For all media enquiries contact:
Debbie McCarthy
Tel: +44 (0)1886 888000


The New Feed in Tariffs
May 2012

The New Feed in Tariffs for each band have just been announced and are set out in the table; the overall drop in returns for domestic installations will be 15% post 1st August 2012.

Band (kW) Current Rate NEW RATE Drop in %
< 4kW 21p 16.0p 23.8%
> 4kW - 10kW 16.8p 14.5p 13.4%
> 10- 50kW 15.2p 13.5p 11.2%
> 50 - 150kW 12.9p 11.5p 11%
> 150 - 250kW 12.9p 11.0p 14.7%
> 250 - 5000kW 8.9p 7.1p 20%

– so order NOW – there is still time to beat the drop – unless you are listed or in a conservation area in England, you no longer require planning.

Other changes for new installations from 1st August.

  • The FiT will run for 20 years not 25. NB The customer will continue to save on their energy bills long after the feed-in tariff period ends
  • The export tariff will increase from 3.4p to 4.5p.

An Example of the new Domestic Rate:

Feed-in tariff at 16p + 2.25p (50 % export – now at 4.5p/kWh) + 6p Saving (50 % use based on 12p per kWh) = 24.25p per kWh generated.

Taking a 4kWp system in the Midlands installed at a 30 degree pitch SE or SW you can expect around 3,400kWh of generation per year.

The customer can then expect an annual return of £824.50 per annum (FiT + Export + Savings = 3,400 x 24.25p) or 11.4% First year return based on installed cost with 5% VAT of £7,250.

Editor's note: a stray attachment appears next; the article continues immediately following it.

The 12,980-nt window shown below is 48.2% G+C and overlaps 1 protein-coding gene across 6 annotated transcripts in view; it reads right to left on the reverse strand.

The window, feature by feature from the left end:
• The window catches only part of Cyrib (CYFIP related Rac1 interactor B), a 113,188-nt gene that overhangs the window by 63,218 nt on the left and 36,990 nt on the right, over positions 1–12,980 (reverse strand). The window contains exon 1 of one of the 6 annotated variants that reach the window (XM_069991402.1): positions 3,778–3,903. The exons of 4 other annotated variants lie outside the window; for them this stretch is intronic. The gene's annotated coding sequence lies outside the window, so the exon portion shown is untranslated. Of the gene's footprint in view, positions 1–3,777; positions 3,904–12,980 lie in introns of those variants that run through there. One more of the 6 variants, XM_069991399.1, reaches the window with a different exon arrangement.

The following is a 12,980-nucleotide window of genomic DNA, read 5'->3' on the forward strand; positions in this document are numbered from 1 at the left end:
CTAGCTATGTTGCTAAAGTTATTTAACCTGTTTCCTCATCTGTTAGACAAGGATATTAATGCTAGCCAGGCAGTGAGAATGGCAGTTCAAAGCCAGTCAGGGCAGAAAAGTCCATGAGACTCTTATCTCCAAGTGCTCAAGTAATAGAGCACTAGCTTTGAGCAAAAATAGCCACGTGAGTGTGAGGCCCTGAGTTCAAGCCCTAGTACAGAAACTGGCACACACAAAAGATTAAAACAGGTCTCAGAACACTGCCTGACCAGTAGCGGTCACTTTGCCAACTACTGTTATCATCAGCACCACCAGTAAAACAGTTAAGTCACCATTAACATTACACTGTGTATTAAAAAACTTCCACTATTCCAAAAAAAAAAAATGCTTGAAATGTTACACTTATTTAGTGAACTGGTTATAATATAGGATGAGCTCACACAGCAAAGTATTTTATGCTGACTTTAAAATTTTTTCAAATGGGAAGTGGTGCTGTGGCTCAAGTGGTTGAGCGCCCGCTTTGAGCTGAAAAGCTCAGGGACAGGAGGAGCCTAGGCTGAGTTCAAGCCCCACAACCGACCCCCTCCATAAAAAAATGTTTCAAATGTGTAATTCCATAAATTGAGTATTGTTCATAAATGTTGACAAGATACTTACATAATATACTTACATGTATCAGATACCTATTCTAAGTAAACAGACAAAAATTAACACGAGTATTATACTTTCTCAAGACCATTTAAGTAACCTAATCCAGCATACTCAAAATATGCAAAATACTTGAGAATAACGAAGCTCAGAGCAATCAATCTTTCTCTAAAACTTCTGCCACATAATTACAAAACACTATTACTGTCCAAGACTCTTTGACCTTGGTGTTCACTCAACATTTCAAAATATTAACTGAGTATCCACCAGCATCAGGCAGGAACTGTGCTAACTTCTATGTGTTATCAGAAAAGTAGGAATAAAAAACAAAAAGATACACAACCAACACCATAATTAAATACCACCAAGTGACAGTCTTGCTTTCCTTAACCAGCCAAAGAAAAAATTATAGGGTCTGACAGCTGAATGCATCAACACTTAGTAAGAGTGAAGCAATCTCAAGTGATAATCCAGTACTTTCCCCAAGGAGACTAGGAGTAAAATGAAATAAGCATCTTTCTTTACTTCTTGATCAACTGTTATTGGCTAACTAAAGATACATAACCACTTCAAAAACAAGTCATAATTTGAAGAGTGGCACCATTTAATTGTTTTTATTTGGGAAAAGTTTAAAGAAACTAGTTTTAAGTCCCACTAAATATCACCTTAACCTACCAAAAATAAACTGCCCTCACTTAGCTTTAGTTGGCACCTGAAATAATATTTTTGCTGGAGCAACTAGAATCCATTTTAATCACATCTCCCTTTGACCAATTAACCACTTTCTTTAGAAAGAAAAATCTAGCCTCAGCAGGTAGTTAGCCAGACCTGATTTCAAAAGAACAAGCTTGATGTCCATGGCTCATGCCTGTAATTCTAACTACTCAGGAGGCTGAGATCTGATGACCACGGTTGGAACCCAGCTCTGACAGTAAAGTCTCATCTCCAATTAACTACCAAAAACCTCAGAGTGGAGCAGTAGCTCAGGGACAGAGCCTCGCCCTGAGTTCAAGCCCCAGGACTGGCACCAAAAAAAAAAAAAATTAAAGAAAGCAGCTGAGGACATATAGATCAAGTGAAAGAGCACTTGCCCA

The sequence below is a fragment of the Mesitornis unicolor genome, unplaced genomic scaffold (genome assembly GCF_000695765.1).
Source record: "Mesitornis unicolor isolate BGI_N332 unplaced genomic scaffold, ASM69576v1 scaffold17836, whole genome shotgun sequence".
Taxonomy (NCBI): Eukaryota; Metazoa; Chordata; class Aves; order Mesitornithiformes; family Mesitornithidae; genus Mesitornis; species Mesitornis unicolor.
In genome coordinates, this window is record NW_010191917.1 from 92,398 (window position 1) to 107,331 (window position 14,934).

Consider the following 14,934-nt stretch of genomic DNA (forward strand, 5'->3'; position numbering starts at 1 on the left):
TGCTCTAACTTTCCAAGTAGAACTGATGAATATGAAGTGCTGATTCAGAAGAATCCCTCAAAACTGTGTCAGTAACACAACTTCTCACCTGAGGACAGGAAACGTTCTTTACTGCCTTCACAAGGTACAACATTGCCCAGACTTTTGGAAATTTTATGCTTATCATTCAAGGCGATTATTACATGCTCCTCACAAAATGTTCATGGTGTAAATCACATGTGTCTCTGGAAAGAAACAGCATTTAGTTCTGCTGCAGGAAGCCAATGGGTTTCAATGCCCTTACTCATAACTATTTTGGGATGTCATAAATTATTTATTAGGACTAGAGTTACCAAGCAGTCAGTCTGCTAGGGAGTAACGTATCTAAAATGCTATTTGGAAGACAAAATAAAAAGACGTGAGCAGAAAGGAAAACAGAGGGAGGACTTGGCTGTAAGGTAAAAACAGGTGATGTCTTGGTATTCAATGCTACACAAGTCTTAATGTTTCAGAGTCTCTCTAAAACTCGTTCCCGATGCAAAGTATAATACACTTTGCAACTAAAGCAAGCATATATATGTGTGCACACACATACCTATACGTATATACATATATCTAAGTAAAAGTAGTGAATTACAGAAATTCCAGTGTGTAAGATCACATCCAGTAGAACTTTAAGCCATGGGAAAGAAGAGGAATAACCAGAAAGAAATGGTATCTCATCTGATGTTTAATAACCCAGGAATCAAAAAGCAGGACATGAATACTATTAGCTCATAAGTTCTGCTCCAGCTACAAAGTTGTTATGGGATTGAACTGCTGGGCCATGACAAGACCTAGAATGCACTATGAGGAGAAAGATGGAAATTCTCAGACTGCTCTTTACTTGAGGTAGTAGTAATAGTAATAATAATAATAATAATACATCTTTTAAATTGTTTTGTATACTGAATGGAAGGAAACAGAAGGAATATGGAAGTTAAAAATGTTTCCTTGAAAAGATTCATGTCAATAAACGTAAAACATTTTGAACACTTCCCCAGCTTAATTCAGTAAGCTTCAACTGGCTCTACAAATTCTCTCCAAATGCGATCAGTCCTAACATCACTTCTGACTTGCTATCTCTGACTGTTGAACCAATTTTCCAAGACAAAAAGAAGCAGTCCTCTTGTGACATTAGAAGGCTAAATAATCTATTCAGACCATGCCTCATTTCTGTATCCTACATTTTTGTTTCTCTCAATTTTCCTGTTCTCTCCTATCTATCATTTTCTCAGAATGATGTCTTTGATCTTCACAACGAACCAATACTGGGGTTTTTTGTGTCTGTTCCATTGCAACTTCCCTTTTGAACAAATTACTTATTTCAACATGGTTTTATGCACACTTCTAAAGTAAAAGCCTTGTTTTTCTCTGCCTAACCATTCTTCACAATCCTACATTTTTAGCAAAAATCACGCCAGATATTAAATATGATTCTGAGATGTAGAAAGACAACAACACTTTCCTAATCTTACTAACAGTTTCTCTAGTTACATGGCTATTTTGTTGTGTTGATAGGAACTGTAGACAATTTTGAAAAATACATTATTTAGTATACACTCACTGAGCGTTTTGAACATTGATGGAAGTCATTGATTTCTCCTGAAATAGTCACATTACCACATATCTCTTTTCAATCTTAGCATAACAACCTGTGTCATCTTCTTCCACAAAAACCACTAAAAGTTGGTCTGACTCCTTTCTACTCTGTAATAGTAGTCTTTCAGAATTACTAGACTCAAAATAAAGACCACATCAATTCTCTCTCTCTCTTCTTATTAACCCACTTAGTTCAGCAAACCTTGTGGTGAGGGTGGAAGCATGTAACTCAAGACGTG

This compares with 13.5 % for arrays installed pre 1st August 2012

Call Charles Houston on 0797 196 1966 to book a free survey.

DECC Plan Massive FiT Degradation in 2012
March 2012

The Feed in Tariff (FiT) is being reduced in 2012. The actual FiT rates for installations 13th December 2011 to 3rd March 2012 are currently uncertain and will remain that way until the result of the Government’s appeal to the Supreme Court is known.

Until then the key dates are as follows:

3rd March 2012. Any installations connected before this date may qualify for the OLD pre 12th December rates depending on the outcome of the Supreme Court appeal.  Installations connected post 3rd March 2012 will attract the new FiT which the government tried to introduce in December of 2011. These are as shown under the 1st April column on the chart below:

Band (kW) 1 April tariff Option A Option B Option C
< 4kW 21p 13.6p 15.7p 16.5p
> 4kW - 10kW 16.8p 10.9p 12.6p 13.2p
> 10- 50kW 15.2p 9.9p 11.4p 11.9p
> 50 - 150kW 12.9p 7.7p 9.7p 10.1p
> 150 - 250kW 12.9p 5.8p 8p 10.1p
> 250 - 5000kW 8.9p 4.7p 6.8p 7.1p